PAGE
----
- you can "amplify" the sensor signal via the ISO... higher values, depending on the sensor/camera will induce levels of noise.... (on the K20D I will typically use up to ISO 1600... or where really needed maybe 3200)

I suspect you have a couple of issues... you are likely using the widest aperature available, at this point the lens is not at its sharpest (kit lens sharpest between F8 and F11). You maybe have the shutter speed a bit too slow to a point you induce blurring through your movement. Using flash may be a solution as you can select a narrower aperture, maintain a lower iso and get a decent shutter speed.

02-05-2010, 05:07 AM   #5
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Those photos don't look too bad to me. As mentioned above, the kit lens is a variable aperture lens. That is to say, the maximum aperture it can open to changes with the focal length. At the wide end, it can open up to 3.5mm and at the 55mm end it is 5.6. Particularly at the long end, you will find your best results if you stop the lens down to f8. As you push the iso up, you will also lose a little detail. Low light photography is tough and if you may want to look into a faster prime lens that will let you open up your aperture more.
02-05-2010, 05:11 AM   #6
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Can you recommend a better prime for this model? I took it off full manual mode and went to macro and took another picture and I put the aperture to 11 and had flash on and I think it came out a lot better. Also ISO 1600. Is there any flaws to this picture? Br a harsh critic so I can better my photography

Both of you have been a lot of help so far. I just want to thank you ^_^

Last edited by CrossStealth; 02-05-2010 at 05:18 AM.
02-05-2010, 05:18 AM   #7
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Sorry clicked post too early >< Here is this pic
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02-05-2010, 05:40 AM   #8
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Certainly looks much sharper, you will notice that as you step up to ISO1600 you will get some image noise as a result of the signal amplificaiton, you can do noise reduction to get rid of this but also tends to soften the image... once you understand how these factors play of each other you can try to make the best compromise for each shot.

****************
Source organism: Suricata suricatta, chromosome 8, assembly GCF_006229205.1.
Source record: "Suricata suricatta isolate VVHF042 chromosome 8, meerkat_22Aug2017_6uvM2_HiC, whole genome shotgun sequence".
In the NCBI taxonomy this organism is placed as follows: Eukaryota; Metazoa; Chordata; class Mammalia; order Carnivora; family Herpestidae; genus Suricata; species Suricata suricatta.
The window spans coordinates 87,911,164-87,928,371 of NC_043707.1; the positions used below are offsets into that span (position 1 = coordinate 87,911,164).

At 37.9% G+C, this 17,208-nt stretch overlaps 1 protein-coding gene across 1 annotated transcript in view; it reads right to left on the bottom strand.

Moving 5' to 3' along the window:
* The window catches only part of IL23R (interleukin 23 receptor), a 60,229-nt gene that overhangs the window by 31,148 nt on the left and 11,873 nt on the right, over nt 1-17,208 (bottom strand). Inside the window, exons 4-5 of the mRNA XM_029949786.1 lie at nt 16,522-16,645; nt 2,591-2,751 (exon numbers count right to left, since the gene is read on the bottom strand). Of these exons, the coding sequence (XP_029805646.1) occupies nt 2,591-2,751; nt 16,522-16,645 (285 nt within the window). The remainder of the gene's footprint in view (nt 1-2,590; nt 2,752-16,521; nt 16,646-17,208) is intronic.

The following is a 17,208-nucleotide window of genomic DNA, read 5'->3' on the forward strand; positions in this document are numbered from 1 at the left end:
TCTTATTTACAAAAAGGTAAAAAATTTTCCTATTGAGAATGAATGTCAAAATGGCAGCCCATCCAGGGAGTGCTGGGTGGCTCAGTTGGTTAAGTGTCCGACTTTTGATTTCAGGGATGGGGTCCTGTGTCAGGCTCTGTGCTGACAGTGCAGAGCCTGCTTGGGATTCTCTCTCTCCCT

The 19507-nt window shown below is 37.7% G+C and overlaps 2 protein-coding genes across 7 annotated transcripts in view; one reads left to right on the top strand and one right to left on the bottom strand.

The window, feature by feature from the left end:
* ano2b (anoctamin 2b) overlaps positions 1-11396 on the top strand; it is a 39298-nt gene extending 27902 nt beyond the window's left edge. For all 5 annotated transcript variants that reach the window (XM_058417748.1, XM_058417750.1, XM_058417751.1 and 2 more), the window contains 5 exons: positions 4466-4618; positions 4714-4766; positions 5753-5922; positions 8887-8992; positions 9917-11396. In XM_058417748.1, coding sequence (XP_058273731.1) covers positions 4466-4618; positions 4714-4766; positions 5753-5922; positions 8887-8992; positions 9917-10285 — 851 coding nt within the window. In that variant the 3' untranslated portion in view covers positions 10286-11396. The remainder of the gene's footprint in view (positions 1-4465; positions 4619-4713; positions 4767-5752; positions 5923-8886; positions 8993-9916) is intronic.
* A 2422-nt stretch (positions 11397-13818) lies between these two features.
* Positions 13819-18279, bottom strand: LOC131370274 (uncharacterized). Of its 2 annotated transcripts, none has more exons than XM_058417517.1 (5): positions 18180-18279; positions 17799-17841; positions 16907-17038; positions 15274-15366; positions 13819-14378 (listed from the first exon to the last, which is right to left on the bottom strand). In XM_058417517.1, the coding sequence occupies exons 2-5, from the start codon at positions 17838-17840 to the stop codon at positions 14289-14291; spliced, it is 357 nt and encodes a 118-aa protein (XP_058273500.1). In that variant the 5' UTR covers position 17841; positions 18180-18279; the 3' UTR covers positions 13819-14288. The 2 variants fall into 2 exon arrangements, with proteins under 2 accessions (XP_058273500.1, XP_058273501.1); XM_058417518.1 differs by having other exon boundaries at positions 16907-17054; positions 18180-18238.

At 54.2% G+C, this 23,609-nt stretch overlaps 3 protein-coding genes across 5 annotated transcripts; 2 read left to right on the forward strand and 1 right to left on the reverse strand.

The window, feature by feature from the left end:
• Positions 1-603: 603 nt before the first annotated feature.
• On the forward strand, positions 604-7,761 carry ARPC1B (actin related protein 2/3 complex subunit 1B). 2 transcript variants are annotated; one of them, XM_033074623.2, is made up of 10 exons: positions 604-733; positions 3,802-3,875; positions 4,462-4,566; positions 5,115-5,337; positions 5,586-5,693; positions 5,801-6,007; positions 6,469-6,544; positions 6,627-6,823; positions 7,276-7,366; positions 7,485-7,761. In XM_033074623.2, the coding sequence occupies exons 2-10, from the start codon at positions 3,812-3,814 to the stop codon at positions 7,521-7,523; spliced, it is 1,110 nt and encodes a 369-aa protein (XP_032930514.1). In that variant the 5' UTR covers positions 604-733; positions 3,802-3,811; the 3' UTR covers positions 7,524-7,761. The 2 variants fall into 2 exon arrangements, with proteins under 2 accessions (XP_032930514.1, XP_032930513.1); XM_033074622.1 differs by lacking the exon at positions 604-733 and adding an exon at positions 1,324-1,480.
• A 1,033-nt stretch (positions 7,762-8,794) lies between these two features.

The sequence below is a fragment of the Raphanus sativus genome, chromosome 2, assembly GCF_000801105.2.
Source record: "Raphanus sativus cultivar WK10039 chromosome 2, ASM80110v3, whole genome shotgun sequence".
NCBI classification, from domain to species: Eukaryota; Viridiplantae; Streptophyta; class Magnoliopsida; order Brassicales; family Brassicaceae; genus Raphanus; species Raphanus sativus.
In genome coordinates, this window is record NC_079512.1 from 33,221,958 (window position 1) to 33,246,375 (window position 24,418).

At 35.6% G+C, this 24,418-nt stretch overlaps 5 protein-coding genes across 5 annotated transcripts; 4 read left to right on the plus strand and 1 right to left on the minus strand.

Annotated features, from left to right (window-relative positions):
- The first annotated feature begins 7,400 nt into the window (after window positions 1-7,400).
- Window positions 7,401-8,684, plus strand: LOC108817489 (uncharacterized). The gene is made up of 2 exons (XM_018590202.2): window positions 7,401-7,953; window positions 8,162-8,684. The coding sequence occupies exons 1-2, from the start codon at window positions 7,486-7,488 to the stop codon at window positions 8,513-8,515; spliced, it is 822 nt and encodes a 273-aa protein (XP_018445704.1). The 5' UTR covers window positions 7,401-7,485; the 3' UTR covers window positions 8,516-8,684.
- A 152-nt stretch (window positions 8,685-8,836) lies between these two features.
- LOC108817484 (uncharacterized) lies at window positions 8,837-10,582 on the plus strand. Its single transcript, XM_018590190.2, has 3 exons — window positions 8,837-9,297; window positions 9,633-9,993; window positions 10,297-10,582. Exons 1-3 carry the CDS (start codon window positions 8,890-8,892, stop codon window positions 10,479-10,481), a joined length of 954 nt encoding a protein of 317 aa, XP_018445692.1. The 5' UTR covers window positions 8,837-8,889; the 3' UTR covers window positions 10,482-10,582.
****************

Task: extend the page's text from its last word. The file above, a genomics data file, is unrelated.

As for the shot, is a decent start, looks sharp enough... unfortunate that the eyes are half closed and some of the interest goes off frame (the whiskers).... you will also see that... as a consequence of using the on-board flash the pupils are a greenish color (this is the reflection of the retina of the cats eye... )... if you have an off-camera flash you can avoid this but can also fix it a bit with some post-processing.

02-05-2010, 05:59 AM   #9
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Also see that you have a Kx, you should have no issue using ISO1600 or even ISO3200 for indoor shoots with minimal noise... a great low light camera.
With the flexibility you get from the Kx in ISO it negates to some extent the need for a "faster prime" lens... while the fast prime lens can get you more light you will also have more issues in getting a good focus and the depth of field will be very limited... if used artistically can be great however (ability to blur the background to make the image pop).